Unsent Letter #47
by Sheri Benning
Gray nap of false dawn held in the glass of water I left beside the lamp
the night before. It’s May. The moment in bed before we rise, when dream
has not yet given way to what we can bite into. Or a thin taper –
skittish flame, and, in any breath, only the smoke-
tail of some burrowing animal.
The trick of May is to believe with empty hands. And then always, after we fail
at faith, small-fires of crocus or bluebell snag the eye.
But Cory it’s been raining for weeks and
elms are old men sitting on the porch of the local hotel. Cartilage-worn,
they hum country songs of bone on bone. This is all
there is. You told me once that sky in the May of your childhood, Grenfell,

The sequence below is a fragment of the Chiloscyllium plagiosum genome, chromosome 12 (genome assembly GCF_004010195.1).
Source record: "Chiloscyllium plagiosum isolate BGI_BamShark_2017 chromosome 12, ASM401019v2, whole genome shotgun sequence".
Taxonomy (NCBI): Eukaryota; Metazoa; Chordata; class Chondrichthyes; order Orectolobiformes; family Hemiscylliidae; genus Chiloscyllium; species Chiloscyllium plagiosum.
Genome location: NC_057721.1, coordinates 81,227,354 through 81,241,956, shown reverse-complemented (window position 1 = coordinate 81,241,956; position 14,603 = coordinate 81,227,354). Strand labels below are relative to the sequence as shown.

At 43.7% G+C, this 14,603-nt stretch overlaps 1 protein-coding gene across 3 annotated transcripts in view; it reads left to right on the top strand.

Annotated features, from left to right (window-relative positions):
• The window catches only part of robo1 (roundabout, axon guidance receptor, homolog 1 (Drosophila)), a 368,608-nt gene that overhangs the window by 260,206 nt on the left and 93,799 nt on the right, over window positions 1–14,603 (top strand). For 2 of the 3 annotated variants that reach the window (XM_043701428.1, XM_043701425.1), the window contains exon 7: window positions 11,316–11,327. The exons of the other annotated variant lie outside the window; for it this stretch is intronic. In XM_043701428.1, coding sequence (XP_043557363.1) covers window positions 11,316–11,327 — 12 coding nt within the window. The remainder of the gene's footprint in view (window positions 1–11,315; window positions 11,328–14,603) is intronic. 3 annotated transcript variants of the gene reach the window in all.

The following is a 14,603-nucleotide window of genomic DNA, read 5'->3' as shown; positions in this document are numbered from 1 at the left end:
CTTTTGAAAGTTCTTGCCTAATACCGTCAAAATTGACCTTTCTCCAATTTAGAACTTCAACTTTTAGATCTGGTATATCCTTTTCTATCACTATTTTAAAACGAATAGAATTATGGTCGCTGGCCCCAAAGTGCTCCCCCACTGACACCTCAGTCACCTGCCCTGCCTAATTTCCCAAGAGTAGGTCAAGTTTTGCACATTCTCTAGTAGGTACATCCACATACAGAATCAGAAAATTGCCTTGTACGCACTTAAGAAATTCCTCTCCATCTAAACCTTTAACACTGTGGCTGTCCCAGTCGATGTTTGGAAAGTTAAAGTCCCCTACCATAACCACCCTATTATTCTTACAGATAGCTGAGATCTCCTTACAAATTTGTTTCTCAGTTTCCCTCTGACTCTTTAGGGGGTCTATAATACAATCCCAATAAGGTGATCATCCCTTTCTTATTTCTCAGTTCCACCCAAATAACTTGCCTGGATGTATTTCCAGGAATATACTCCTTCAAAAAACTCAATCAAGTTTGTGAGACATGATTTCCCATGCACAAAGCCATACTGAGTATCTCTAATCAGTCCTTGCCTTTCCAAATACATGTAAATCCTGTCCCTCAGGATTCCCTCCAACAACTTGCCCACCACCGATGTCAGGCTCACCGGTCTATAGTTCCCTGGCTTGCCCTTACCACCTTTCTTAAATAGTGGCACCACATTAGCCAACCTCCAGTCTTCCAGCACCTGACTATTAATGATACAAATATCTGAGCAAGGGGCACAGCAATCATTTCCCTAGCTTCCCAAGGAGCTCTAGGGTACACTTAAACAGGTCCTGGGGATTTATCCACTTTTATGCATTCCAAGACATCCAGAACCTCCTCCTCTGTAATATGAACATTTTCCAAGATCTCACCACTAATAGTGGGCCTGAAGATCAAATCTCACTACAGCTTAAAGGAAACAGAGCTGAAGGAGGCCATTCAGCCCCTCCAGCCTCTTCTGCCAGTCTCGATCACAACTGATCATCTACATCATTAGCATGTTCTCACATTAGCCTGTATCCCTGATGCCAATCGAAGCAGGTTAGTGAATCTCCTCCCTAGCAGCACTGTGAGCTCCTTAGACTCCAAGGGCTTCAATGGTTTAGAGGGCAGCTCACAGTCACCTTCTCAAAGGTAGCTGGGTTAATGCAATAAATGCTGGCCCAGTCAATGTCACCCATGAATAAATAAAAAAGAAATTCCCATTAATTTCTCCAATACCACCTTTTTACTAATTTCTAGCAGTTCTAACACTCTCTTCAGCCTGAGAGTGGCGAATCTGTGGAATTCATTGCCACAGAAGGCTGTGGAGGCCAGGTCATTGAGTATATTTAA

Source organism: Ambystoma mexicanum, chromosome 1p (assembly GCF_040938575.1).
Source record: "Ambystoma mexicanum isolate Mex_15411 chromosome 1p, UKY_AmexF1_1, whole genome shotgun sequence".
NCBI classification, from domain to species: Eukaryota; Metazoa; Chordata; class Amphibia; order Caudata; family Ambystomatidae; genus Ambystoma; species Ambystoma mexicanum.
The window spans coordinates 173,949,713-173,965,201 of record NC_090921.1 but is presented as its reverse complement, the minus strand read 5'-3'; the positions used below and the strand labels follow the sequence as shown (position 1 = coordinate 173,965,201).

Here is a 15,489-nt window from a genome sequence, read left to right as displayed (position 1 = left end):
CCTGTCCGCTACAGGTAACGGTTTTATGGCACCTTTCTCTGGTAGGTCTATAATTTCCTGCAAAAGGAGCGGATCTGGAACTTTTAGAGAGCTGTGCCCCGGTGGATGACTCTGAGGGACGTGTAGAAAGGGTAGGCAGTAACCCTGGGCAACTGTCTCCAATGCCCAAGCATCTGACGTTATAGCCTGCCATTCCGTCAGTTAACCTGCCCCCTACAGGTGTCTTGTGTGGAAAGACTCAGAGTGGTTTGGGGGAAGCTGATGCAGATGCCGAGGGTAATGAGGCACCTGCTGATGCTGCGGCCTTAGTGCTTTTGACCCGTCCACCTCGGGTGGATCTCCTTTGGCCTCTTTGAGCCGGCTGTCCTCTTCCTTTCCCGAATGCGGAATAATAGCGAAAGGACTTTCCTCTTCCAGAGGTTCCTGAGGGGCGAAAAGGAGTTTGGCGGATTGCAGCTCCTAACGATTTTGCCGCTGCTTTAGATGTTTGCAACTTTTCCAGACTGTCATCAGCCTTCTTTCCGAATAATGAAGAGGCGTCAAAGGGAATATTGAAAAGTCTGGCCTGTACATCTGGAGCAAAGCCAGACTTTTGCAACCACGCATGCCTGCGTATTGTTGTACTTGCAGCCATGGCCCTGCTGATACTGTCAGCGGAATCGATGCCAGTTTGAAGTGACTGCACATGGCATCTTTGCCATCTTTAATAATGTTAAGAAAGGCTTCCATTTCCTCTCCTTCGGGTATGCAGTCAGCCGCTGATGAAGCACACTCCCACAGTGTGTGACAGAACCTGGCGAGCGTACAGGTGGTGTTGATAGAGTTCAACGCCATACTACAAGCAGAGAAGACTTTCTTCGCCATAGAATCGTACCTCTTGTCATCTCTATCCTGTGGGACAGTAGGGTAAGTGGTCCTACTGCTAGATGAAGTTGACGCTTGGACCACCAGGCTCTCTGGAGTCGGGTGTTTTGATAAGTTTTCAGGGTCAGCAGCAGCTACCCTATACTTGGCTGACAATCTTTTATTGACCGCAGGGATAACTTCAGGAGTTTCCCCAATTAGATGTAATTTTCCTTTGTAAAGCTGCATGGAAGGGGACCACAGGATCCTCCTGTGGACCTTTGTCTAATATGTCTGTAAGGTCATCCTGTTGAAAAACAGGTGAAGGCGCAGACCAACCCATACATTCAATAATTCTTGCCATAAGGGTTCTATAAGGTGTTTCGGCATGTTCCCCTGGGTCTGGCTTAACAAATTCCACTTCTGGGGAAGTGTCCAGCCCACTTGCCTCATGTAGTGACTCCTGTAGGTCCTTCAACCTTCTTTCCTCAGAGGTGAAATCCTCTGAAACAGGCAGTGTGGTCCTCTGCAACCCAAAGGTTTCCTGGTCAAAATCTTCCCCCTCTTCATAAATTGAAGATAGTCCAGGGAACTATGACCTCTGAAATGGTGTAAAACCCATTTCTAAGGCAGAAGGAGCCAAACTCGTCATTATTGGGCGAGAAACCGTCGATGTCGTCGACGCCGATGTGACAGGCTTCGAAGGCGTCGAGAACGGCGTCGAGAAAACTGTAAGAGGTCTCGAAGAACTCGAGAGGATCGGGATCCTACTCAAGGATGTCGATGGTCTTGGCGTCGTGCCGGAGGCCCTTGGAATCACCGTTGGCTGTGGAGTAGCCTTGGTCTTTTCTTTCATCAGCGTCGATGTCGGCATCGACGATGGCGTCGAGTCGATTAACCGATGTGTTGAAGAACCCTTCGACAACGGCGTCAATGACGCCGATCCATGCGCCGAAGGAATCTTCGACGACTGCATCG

south of Regina, is the colour of your old blue t-shirt. Maybe
someone has said it better, you thought. Maybe not.
Somewhere I read that Renoir believed what survives
the artist is the feeling he gives through objects. This morning, stretched
across its heart, sky wears a t-shirt rubbed butterfly-thin by so many slow Saturday mornings, coffee and a newspaper, sleep-thick limbs.
Cory it’s been raining for weeks, but as I write this two boys throw a tennis ball
at a garage door. Small-fire pulse of sun at the corner of eye. This is all there is.
I have traveled for a season and at the end of my hunger, who could imagine
such abundance! A last swallow of cold coffee, the slap of boy-shouts and a ball.
Sky, old-t-shirt blue, woven of so-many petals of rain.
Sheri Benning trails off mid-sentence, forgets.